The coronavirus is also becoming a new flashpoint between Iran and the United States. After the election, the Supreme Leader, Ayatollah Ali Khamenei, accused Iran’s enemies of exaggerating the threat of coronavirus to scare voters away from the polls. “This negative propaganda about the virus began a couple of months ago and grew larger ahead of the election,” he said. “Their media did not miss the tiniest opportunity for dissuading Iranian voters and resorting to the excuse of disease and the virus.” On Wednesday, the U.S. Secretary of State, Mike Pompeo, countered that Iran was lying about “vital details” of the spread of the virus.
The timing of the epidemic is particularly dire for Iran’s economy. As part of President Trump’s “maximum-pressure campaign,” the U.S. reimposed economic sanctions on Iran—and any foreign company or country that does business with it—in November, 2018. Iran’s economy contracted more than nine per cent last year. Since the coronavirus outbreak began, ten days ago, eleven countries, including major trading partners such as Afghanistan, Iraq, and Turkey, have closed their borders to the Islamic Republic, according to Adnan Mazarei, an economist at the Peterson Institute for International Economics, in Washington. “The entire Middle East region could soon be affected by Iran’s role as an epicenter of this contagion,” he wrote on Thursday. “The Middle East region will certainly be hit by a new round of downward pressure on oil prices on account of a decline in demand for oil by China and elsewhere,” he added. And China has accounted for a quarter of all Iranian trade.
Internal commerce is also likely to take a hit on the eve of Nowruz, the Persian New Year, in three weeks. Nowruz is the country’s biggest holiday, and the ritual is to buy new clothes and toys—and to travel to the Caspian coast or other vacation spots to take a break from Iran’s mounting crises. The more that Nowruz celebrations are curtailed, the greater the danger for protests about the epidemic, global isolation, and unanticipated economic setbacks. Two waves of protests have challenged the regime since November.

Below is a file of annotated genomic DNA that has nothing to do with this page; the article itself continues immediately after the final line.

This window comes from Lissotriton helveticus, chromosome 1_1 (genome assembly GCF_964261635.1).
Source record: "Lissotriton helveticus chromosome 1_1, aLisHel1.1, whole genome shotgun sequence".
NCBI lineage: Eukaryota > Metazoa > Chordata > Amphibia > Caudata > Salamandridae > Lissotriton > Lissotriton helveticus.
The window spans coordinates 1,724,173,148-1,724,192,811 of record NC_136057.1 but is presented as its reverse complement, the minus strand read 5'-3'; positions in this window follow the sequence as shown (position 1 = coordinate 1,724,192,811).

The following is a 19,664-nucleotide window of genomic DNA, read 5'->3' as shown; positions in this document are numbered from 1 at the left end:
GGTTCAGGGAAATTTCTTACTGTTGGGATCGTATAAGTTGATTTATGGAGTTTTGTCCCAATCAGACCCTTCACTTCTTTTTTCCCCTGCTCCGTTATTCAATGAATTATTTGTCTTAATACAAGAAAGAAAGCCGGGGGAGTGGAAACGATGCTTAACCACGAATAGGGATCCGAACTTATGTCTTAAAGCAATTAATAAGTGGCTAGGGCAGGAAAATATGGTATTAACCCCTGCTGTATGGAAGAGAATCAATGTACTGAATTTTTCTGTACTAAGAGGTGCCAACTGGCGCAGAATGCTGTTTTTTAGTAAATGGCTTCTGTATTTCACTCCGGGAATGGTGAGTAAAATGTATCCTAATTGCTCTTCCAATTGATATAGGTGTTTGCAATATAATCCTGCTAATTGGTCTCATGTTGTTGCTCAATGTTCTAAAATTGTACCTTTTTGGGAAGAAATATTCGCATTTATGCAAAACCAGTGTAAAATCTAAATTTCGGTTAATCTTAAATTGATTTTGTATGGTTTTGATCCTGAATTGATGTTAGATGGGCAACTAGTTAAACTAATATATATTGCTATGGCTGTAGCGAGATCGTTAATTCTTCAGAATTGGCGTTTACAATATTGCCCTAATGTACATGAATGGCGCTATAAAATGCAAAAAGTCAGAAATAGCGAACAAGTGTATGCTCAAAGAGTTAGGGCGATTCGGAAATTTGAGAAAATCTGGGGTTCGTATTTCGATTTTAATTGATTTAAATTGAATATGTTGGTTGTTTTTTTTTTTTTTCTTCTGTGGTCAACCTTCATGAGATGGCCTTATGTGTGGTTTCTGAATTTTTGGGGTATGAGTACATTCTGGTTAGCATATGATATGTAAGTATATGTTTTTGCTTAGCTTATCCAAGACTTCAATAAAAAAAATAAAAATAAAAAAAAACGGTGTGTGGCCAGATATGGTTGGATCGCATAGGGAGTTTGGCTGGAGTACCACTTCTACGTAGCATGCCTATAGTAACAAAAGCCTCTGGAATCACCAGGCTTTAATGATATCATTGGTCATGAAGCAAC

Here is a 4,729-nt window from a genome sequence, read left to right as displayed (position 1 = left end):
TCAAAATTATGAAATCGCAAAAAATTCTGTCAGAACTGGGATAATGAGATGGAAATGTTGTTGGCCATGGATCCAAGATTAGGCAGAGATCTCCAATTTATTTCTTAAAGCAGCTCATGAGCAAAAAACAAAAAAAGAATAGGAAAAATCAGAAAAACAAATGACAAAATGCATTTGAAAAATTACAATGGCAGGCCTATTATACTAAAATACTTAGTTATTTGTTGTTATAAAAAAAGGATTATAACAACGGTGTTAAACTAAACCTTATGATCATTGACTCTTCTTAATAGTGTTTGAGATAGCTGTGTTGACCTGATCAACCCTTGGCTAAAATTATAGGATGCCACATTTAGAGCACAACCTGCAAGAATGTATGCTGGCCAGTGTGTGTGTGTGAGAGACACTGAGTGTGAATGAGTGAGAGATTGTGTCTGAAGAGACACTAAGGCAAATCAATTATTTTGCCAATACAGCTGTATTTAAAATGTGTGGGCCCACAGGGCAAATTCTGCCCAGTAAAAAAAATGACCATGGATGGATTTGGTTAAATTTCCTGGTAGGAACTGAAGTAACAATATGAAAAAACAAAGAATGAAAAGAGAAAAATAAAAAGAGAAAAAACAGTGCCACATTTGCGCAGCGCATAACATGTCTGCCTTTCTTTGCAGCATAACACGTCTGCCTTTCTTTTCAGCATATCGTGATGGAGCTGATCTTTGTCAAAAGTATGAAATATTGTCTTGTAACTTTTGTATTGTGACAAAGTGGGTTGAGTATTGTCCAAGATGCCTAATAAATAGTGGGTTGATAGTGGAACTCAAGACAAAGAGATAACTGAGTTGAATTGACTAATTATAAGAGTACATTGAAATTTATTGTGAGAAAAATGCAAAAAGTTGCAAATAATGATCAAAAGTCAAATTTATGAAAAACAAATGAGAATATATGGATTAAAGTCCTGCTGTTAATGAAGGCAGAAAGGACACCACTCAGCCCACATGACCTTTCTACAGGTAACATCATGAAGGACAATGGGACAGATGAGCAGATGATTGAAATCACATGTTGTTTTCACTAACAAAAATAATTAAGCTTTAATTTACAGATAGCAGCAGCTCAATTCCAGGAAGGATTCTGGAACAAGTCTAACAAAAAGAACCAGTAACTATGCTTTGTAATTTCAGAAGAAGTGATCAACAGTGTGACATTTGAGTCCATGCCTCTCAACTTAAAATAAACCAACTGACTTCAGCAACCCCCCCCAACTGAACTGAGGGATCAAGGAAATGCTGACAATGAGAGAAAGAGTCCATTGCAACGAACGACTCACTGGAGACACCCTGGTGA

Iran took steps this week to check the contagion’s spread. In Tehran’s subways, cars were disinfected and snack shops were shut. In more than a dozen provinces, public venues—college campuses, schools, and cultural centers—were closed. Events drawing large audiences, including soccer games and movie screenings, were postponed. Friday prayers were cancelled in the twenty-four provinces where the virus has appeared. Schools across Iran will be closed for three days, as of Saturday. The Health Ministry has urged people not to shake hands and to avoid crowded places. Social media was filled with parodies—a video of young men on the street shaking their shoes with one another, to avoid shaking hands, and a barber cutting the hair of a customer, who was wearing a mask, with a razor attached to an extender pole. Yet the regime has been fighting the image of a nation crippled by an epidemic as much as it has been fighting the coronavirus itself. Speaking at a national headquarters established to deal with the virus, Rouhani said, “In schools, high schools, universities, and workplaces, everybody should pay attention to health recommendations. But we must all continue our work and activities, because it is one of the enemies’ plots to spread fear in our country and close down the country.”
The ailing deputy health minister was more candid. “I’m saying this deep from my heart . . . take care of yourselves,” Harirchi said in a video that he posted from quarantine. “This is a democratic virus, and it doesn’t distinguish between poor and rich, statesman and an ordinary citizen. It may infect a number of people.” In the Islamic Republic, that number may be frighteningly large.
BY: Robin Wright has been a contributing writer to The New Yorker since 1988. She is the author of “Rock the Casbah: Rage and Rebellion Across the Islamic World.”